Ah, foolish man, why do you plan to live long when you are not sure of living even a day? How many have been deceived and suddenly snatched away! How often have you heard of persons being killed by drownings, by fatal falls from high places, of persons dying at meals, at play, in fires, by the sword, in pestilence, or at the hands of robbers! Death is the end of everyone and the life of man quickly passes away like a shadow.
Who will remember you when you are dead? Who will pray for you? Do now, beloved, what you can, because you do not know when you will die, nor what your fate will be after death. Gather for yourself the riches of immortality while you have time. Think of nothing but your salvation. Care only for the things of God. Make friends for yourself now by honoring the saints of God, by imitating their actions, so that when you depart this life they may receive you into everlasting dwellings.
Keep yourself as a stranger here on earth, a pilgrim whom its affairs do not concern at all. Keep your heart free and raise it up to God, for you have not here a lasting home. To Him direct your daily prayers, your sighs and tears, that your soul may merit after death to pass in happiness to the Lord.
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THE IMITATION OF CHRIST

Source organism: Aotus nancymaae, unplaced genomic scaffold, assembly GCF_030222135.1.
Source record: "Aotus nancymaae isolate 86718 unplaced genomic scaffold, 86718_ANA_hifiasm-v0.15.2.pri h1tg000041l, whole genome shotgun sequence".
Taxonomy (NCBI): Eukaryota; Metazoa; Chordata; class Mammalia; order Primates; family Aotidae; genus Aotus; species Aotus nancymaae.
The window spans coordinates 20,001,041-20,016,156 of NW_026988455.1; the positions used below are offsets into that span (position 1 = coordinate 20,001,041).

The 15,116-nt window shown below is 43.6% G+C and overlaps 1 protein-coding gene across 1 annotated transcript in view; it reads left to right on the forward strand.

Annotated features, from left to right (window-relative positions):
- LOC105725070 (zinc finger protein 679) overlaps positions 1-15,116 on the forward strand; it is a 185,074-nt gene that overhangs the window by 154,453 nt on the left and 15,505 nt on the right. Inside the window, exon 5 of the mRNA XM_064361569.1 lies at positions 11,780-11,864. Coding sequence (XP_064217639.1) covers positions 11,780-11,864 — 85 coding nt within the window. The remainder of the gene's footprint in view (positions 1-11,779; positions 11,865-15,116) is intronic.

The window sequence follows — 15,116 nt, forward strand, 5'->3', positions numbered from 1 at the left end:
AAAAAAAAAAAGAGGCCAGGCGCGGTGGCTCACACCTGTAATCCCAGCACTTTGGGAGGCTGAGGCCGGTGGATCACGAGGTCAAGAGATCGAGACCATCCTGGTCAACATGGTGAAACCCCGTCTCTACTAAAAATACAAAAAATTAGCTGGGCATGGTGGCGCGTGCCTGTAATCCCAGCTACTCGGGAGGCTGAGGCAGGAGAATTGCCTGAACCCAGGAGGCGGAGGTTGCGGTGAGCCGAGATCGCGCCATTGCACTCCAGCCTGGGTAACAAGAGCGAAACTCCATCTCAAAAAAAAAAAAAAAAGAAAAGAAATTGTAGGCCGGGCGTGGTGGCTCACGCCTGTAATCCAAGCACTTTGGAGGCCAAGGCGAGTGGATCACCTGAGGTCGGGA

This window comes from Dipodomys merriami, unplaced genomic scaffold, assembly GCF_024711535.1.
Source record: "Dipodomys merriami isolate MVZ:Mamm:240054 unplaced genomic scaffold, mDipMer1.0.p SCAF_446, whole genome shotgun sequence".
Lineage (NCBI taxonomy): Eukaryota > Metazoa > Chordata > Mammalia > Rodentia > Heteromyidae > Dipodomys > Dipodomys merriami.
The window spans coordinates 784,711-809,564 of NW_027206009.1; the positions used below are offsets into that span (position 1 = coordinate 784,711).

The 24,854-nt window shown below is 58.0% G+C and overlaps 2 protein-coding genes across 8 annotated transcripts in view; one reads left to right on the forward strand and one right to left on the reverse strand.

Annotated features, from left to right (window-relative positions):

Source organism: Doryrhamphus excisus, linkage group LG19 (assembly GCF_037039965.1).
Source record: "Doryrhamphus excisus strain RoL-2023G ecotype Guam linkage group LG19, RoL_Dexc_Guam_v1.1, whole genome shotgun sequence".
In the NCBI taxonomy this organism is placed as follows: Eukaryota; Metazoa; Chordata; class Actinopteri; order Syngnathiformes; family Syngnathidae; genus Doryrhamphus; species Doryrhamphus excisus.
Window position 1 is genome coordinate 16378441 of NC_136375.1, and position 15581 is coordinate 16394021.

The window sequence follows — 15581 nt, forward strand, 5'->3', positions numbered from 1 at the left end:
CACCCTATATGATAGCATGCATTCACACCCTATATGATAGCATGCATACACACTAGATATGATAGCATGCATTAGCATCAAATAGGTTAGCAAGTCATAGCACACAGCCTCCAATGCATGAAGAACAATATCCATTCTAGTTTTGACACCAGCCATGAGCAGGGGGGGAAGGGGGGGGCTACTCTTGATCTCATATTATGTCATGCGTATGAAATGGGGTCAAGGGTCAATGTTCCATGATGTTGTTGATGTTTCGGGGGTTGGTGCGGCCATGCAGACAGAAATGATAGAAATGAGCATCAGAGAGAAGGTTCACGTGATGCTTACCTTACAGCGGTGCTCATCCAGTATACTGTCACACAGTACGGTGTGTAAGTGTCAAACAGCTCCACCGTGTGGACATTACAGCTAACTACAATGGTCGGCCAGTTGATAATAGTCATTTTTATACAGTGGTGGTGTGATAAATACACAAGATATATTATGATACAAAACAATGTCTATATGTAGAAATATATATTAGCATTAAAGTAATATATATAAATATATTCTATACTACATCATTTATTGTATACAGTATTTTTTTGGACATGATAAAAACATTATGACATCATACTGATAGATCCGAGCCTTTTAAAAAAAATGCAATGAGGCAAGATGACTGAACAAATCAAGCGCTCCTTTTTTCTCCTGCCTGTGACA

A very powerful spiritual guidance for the soul who seeks to imitate Jesus Christ.
Learn from me, because I am meek and humble of heart. Mat. 11:29
I just couldn’t get this posted this morning. My apologies.
I just wanted you to know how powerful these posting have been to me. I find myself searching for your ping in my list. Each day they cause me to think, pray and refocus everything back to Christ.
Your tireless work is truly a blessing to us all.
Throughout this series we have seen how remarkably similar the devotional meditations of the Latin and Orthodox Churches are. But here we see a view of death which is distinctly Western. Interestingly, this perception is evident in many Russian Orthodox writings since, say, 1800.
Ditto. I don’t reply much here but I do read and pray.
**Keep your heart free and raise it up to God, for you have not here a lasting home. To Him direct your daily prayers, your sighs and tears, that your soul may merit after death to pass in happiness to the Lord.**
Amen to this little prayer hidden in the article.
What is the difference of which you are speaking?
And why would the Russian Orthodox accept the same view as Western theology on death where others rites of orthodox might not?
I guess I need educating. Maybe you could post a thread on the subject.
I find them a blessing too. I am in book three in my actual reading. So this is a second time through for me. Guess what? The message is entirely different!
I guess this is a little book that everyone needs to carry around and read at different times in their lives.
“What is the difference of which you are speaking?”
Well, compare for example this from Thomas a Kempis’ rough contemporary +Gregory Palamas:
“...death, properly speaking, is this: for the soul to be unharnessed from divine grace and to be yoked to sin ... Let us cast away, let us reject all things, bid farewell to all things: to all relationships, actions and intentions that drag us downward, separate us from God and produce such a death. He who is frightened of this death and has preserved himself from it will not be alarmed by the oncoming death of the body, for in him the true life dwells, and bodily death, so far from taking true life away, renders it inalienable.”